What are the most significant differences between the planning/design/positioning schools of strategic management and the resource based view?

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Design school – Strategy as a process of formation (Mintzberg et al., 1998:p. 23-45)

Design school is centralized formation strategy in which the idea comes before the action. This school focuses on identifying the opportunities according capabilities and constrains. And the popular strategic planning tool for evaluating a project and a potential business venture as designing school is to analyze SWOT – Strengths, Weaknesses, Opportunities and Threats. In the simple view, designing school is a model of strategic – making which must match between internal capabilities and external possibilities. Even though this school implies two different directions, but interconnected, internal capabilities is the chances of success while external appraisal is the keys of success.

Planning school – Strategy formation of a formal process (Mintzberg et al., 1998:p. 48-79)

This school concentrates on implementation by basing on the Design school: the SWOT analysis. After finding out SWOT, the basic idea is to divide neatly into smaller steps which have been supported with a lot of checklists, to focus on objectives and elaboration of operating costs and budgets. Hence, this school must be made explicit in order that they can be carried out through attention to objectives, budgets and operating plans.

Positioning school – Strategy formation as an analysis process (Mintzberg et al., 1998)

In contrast with design school and planning school with no limits on the strategies, positioning school mentioned that only a few key strategies can fit any given firm. The main concept of this school is to create strategies which are generic, specially common and identifiable positions in the market. Mentioning the responsibilities in this school, analysts play a major role, feeding the results to managers who control and decide the choices.

A resource-based approach to strategic management focuses on costly-to-copy attributes of the firm as sources of economic rents and, therefore, as the fundamental drivers of performance and competitive advantage (Barney, 1986, Rumelt, 1884, 1987). It means that resource – based view is the access way using the role of entrepreneurial resources as one of important sources considered the competitive advantage. Entrepreneur resources are regarded to everything internal to the firm and listed all assets, capabilities, information, knowledge, human resources, etc. A few among these characteristics can be combined and make firms different from one another.

As following, there are some different points between 2 approaches like design/planning/position school and resource based view.

The first difference is “structured and planned” or not. The resource-based view (RBV) has no managerial implications while design, planning and positioning schools are formed under the rational and prescriptive category. It means that RBV only tells managers to develop and obtain valuable, rare, imitable and non-substitutable resources and develop an appropriate organization, but it is silent on how this should be done (Connor, 2002; Miller, 2003) while design, planning and positioning schools discuss how the strategy needs to be done through prescriptive approaches. The prescriptive approaches mention the process of how to formulate, plan, develop and implement the organization strategies by using historical and other data to create the rational arguments. Then, the organization will base on these results to get its goals and achievements.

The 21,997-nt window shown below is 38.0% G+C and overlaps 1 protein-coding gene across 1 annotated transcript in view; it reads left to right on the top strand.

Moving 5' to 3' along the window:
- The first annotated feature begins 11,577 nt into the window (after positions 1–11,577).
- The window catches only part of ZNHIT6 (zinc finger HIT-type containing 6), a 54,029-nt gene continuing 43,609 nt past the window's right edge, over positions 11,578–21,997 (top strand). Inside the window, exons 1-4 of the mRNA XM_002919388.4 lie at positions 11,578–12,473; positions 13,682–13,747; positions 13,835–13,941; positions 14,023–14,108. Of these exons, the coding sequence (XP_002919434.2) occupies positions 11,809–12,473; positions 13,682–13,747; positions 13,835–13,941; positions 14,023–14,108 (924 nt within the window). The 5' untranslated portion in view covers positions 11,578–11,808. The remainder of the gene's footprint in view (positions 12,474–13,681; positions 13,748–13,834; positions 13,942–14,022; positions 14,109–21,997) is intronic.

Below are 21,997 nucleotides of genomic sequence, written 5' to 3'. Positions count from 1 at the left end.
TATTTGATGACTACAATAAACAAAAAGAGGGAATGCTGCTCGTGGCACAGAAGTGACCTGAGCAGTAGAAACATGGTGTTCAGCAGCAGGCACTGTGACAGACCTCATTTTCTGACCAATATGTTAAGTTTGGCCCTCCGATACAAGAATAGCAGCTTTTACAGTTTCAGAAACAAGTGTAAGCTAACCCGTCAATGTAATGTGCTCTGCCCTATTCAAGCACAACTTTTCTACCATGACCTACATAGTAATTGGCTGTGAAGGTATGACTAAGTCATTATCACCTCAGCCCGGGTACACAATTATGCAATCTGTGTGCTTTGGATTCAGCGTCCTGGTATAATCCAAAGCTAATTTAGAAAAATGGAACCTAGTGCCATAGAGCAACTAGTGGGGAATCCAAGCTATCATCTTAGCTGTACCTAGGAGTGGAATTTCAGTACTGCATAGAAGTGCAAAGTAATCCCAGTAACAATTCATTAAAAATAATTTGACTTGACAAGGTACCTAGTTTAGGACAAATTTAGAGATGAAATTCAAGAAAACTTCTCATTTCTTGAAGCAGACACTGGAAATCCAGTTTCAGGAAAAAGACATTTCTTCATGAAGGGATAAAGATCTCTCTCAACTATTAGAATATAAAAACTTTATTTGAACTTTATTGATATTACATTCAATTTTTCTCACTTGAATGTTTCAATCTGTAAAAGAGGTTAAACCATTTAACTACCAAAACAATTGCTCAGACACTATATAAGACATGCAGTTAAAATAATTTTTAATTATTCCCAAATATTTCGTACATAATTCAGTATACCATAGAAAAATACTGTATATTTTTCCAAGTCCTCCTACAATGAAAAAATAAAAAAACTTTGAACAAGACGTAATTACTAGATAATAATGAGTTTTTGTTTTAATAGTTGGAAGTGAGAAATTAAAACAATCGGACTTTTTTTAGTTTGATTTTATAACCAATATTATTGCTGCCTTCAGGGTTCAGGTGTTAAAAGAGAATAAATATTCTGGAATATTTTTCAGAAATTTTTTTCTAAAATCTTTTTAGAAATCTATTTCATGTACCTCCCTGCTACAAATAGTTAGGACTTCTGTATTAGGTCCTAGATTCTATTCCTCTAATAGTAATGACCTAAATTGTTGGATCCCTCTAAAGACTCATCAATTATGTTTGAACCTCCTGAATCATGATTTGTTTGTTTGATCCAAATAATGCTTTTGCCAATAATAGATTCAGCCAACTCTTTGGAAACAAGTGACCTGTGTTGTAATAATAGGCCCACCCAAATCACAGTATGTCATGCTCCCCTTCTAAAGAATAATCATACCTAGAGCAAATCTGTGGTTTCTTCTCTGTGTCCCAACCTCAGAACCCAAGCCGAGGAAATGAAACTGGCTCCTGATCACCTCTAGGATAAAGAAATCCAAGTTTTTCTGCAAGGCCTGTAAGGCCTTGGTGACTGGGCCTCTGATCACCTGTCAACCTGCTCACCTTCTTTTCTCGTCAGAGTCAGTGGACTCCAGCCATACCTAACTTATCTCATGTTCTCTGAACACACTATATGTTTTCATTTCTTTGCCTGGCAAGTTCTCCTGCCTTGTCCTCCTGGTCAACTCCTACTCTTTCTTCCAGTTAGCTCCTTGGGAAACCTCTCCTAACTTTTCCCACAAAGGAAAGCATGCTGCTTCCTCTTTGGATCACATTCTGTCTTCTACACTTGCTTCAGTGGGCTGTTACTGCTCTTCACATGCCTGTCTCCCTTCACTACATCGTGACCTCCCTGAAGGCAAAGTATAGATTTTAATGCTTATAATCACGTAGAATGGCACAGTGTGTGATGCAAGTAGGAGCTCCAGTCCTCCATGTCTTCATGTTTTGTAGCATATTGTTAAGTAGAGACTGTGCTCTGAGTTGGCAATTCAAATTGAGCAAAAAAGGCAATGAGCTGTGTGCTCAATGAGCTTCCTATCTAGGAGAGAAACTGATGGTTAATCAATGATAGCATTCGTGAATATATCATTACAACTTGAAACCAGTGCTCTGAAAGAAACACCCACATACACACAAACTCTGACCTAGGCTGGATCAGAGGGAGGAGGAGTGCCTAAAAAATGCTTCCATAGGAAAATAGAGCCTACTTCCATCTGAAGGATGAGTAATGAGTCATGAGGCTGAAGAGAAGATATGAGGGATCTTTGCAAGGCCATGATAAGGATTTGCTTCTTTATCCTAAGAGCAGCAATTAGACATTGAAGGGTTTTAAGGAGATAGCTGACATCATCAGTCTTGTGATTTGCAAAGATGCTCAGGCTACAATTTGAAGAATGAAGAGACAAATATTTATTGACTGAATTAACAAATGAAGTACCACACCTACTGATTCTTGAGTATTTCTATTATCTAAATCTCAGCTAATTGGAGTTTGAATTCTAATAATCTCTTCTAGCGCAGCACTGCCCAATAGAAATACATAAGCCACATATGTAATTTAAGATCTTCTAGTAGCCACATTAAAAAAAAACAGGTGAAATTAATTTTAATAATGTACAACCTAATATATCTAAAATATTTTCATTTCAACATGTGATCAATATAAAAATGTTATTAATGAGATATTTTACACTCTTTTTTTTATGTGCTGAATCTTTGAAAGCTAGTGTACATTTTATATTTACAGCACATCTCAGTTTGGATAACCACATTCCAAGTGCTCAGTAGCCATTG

The second distinction is “Applicability”. The RBV’s applicability is limited while design, planning and position schools can be less different towards large enterprises in the same industry. The limitation of RBV’s application is mentioned that it only holds as long as the rules of the game in the industry remain relatively fixed. In the unpredictable environment, in which new technologies and/or new markets emerge and the value of resource can drastically change, we need to go beyond the RBV to explain a firm’s sustainability (Barney, 2002)

The final difference is that RBV is not the theory of the firm while design/planning/positioning schools are the theories of the firms. Strategy formation undertakes design school is the process of conception, planning school is the a formal process and positioning school is an analysis process (Shekhar, 2009). Hence, they have been considered the theories which any entrepreneurs can base on to propose their strategy. In contrast, the RBV is no theory of the firm because it does not render the RBV problematic as a theory of rents and sustainability (Conner, 1991). It means that RBV has had no intention of explaining the existence and boundaries of firms (Barney, 2005). Hence, we cannot find out any point that requires RBV to meet all criteria for the theory of the firm.

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